It's been clear for a while, for probably more than a year, that some school in need of a basketball coach would hire Bruce Pearl in March 2014. So, with that in mind, I called Pearl last August, on the two-year anniversary of his three-year NCAA-issued show-cause penalty, and we talked about what he'd done at Tennessee, and what he planned to do next.
I asked Pearl what type of job would interest him.
Here's what he said:
"It's going to need to be somebody that has the vision that Tennessee had. Tennessee had a vision to try to get its men's basketball program to the level of its football program and where Pat Summitt had the women's basketball program. That was Tennessee's vision. They said, 'We're winning in everything else. We want to do it in men's basketball, too.' So that would be the job I'd want -- a job where somebody has that vision. It would almost need to be a school that's won a national championship in football or baseball. Somebody who's done it and wants to try to do it again in men's basketball. And I'm not saying I can win a national championship. I'm not saying that. I'm just saying it would need to be somebody who wants to try to do those things. Let's upgrade the facilities and schedule [national opponents] and engage the fans and be relevant. Just be relevant. That's what we did at Tennessee. I wanted Tennessee to matter to Kentucky fans. I wanted Tennessee to be a game Kentucky fans circled. We did that. And that's the kind of thing I would like to try to do again."
So you could see this coming, right?
Pearl was smart enough to know that an SEC school fitting that description -- perhaps Auburn, maybe Georgia, possibly Alabama -- would likely need a new coach around this time, and he was laying the groundwork, publicly sharing his vision while talking about the vision to which he would be attracted. I remember hanging up and telling some friends at dinner that Pearl would definitely be hired in March, and that the job he'd take would be a bottom-tier job in a power-conference at a so-called "football school."
In fact, I wrote exactly that eight months ago.
Here's a sentence from that column:
So my guess is a school with a strong football program and mostly irrelevant basketball program will recognize that Pearl flourished immediately under similar circumstances at Tennessee and, next March or April, try to lure him back to the coaching profession.
In other words, no, I'm not surprised Bruce Pearl is Auburn's new basketball coach.
I don't know if Auburn is perfect for Pearl.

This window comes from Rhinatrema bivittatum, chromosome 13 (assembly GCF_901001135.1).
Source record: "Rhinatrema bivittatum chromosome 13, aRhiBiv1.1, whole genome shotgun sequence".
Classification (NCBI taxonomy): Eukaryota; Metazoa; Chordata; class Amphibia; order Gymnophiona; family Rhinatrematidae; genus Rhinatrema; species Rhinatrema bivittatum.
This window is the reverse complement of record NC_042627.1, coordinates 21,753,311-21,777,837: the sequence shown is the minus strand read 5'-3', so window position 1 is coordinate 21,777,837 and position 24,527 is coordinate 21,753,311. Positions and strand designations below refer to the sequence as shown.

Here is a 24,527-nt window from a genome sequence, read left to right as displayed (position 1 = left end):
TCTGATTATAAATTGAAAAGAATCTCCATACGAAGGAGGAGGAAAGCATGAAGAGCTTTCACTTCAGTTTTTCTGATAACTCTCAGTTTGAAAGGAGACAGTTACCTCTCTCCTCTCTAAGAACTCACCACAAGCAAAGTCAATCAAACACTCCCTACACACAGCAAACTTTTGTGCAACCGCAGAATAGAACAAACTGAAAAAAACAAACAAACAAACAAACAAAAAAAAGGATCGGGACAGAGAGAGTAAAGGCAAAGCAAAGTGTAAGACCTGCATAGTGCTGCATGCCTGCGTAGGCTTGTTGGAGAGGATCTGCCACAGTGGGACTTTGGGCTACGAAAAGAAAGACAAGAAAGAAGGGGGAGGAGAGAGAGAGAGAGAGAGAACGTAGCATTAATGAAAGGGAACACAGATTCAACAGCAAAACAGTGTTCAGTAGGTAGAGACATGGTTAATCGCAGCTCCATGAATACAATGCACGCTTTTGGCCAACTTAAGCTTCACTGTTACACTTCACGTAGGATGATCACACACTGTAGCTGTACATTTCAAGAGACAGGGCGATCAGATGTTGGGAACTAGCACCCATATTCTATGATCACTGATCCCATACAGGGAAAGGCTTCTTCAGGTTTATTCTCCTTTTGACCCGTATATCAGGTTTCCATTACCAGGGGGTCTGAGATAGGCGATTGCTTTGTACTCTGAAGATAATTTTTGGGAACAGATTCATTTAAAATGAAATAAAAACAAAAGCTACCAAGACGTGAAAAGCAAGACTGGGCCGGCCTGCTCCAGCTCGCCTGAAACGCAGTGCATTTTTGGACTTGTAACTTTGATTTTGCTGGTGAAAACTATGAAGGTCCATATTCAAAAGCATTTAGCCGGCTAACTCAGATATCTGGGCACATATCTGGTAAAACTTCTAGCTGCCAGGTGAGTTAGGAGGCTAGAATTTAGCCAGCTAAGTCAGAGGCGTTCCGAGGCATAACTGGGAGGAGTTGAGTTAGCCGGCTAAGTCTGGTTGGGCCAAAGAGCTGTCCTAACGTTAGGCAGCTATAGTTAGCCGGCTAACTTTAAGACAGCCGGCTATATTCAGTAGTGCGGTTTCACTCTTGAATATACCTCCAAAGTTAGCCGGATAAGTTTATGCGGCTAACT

But it's probably the best job he was going to be offered.
And, either way, what I do know is that Bruce Pearl is perfect for Auburn.
There were other nice candidates out there, of course -- and certainly ones with less baggage; Southern Miss' Donnie Tyndall and Louisiana Tech's Michael White come to mind. But going that direction would've required AD Jay Jacobs to ask his fanbase to believe in a coach who has been successful in Conference USA, and that was never going to be an easy sell considering Auburn just fired a coach (Tony Barbee) who came from C-USA.
Jacobs knew that, I'm told.
Pearl is the easiest sell ever, man.
Jacobs shouldn't spend much time talking about what Pearl might be able to do at Auburn; he doesn't have to sell hope. All Jacobs needs to do is talk about what Pearl did at Tennessee -- specifically how he took over a bottom-tier SEC basketball program at a so-called "football school" and almost immediately turned it into a national power. UT fans weren't preconditioned to care about men's basketball, but Pearl made them care. The Vols aren't naturally relevant locally or nationally, but Pearl made them relevant on both levels.
He made six NCAA Tournaments in six seasons.
He earned a No. 1 national ranking.
He made the Elite Eight.
But, to me, the most impressive thing Pearl did at Tennessee is something he actually did in his first season, and that something is earn a No. 2 seed in the NCAA Tournament with a roster so limited and flawed that it got Buzz Peterson fired the year before. Think about that for a second. Pearl essentially took the same roster that got his predecessor fired and turned it into a No. 2 seed in the NCAA Tournament.
That's why Auburn fans can be optimistic from the start
No, this roster Pearl is inheriting is not talented enough to win in the SEC; let's not get silly. But the roster he inherited at Tennessee wasn't talented enough, theoretically, to do much of anything, and yet it finished 12-4 in the SEC, earned a No. 2 seed in the NCAA Tournament, and things never really slowed down ... until that picture with Aaron Craft made its way to the NCAA's headquarters in Indianapolis.
That was the beginning of the end.
By now, you know all you need to know about that deal.
Pearl cheated. He got caught. He lied. He got caught lying. He was ultimately fired. And if you want to have a bad image of Pearl forever because of that, I suppose that's fine. Regardless, he paid a huge price, and he's mostly served his sentence. So while that'll always be a big part of the Bruce Pearl Story, we now know that it'll never be the thing that ended his career.
It merely interrupted it.
Now his career has been restarted.
Betting against Bruce Pearl would be unwise.